command_execution_port_forwarding

Container Command Execution & Port Forwarding in Kubernetes

Abstract

This document describes how to use Kubernetes to execute commands in containers, with stdin/stdout/stderr streams attached and how to implement port forwarding to the containers.

Background

See the following related issues/PRs:

Motivation

Users and administrators are accustomed to being able to access their systems via SSH to run remote commands, get shell access, and do port forwarding.

Supporting SSH to containers in Kubernetes is a difficult task. You must specify a “user” and a hostname to make an SSH connection, and sshd requires real users (resolvable by NSS and PAM). Because a container belongs to a pod, and the pod belongs to a namespace, you need to specify namespace/pod/container to uniquely identify the target container. Unfortunately, a namespace/pod/container is not a real user as far as SSH is concerned. Also, most Linux systems limit user names to 32 characters, which is unlikely to be large enough to contain namespace/pod/container. We could devise some scheme to map each namespace/pod/container to a 32-character user name, adding entries to /etc/passwd (or LDAP, etc.) and keeping those entries fully in sync all the time. Alternatively, we could write custom NSS and PAM modules that allow the host to resolve a namespace/pod/container to a user without needing to keep files or LDAP in sync.

As an alternative to SSH, we are using a multiplexed streaming protocol that runs on top of HTTP. There are no requirements about users being real users, nor is there any limitation on user name length, as the protocol is under our control. The only downside is that standard tooling that expects to use SSH won’t be able to work with this mechanism, unless adapters can be written.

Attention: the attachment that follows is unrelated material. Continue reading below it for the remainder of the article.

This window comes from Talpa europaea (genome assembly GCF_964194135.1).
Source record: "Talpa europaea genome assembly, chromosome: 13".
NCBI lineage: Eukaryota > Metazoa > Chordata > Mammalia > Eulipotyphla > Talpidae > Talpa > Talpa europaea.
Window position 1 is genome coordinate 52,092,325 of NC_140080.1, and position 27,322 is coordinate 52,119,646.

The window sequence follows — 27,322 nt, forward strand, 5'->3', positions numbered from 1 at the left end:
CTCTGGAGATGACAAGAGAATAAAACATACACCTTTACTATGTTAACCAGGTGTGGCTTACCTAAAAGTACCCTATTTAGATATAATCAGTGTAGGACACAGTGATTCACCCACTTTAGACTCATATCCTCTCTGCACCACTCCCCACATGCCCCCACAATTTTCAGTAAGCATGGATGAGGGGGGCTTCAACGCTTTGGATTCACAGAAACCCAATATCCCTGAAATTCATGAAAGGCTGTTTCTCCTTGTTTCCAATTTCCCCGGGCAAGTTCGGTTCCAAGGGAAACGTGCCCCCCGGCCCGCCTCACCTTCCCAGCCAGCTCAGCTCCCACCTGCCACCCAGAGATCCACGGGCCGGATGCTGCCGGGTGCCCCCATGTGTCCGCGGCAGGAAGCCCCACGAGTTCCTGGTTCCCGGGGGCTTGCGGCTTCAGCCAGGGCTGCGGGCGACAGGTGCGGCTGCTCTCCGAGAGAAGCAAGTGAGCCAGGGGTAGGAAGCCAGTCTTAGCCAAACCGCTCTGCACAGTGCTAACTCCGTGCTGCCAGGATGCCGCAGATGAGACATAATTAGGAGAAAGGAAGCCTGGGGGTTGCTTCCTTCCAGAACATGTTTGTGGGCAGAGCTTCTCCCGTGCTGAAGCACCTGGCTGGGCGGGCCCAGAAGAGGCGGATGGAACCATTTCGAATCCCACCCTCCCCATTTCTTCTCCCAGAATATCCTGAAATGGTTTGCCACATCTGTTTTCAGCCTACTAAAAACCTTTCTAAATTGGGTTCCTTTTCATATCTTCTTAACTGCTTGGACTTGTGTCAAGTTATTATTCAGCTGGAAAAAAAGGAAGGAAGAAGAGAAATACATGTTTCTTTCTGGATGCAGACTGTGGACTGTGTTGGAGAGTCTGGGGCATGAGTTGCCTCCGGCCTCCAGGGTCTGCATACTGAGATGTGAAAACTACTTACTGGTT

Constraints and Assumptions

  • SSH support is not currently in scope.
  • CGroup confinement is ultimately desired, but implementing that support is not currently in scope.
  • SELinux confinement is ultimately desired, but implementing that support is not currently in scope.

Use Cases

  • A user of a Kubernetes cluster wants to run arbitrary commands in a container with local stdin/stdout/stderr attached to the container.
  • A user of a Kubernetes cluster wants to connect to local ports on his computer and have them forwarded to ports in a container.

Process Flow

Remote Command Execution Flow

  1. The client connects to the Kubernetes Master to initiate a remote command execution request.
  2. The Master proxies the request to the Kubelet where the container lives.
  3. The Kubelet executes nsenter + the requested command and streams stdin/stdout/stderr back and forth between the client and the container.

Port Forwarding Flow

  1. The client connects to the Kubernetes Master to initiate a remote command execution request.
  2. The Master proxies the request to the Kubelet where the container lives.
  3. The client listens on each specified local port, awaiting local connections.
  4. The client connects to one of the local listening ports.
  5. The client notifies the Kubelet of the new connection.
  6. The Kubelet executes nsenter + socat and streams data back and forth between the client and the port in the container.

Design Considerations

Streaming Protocol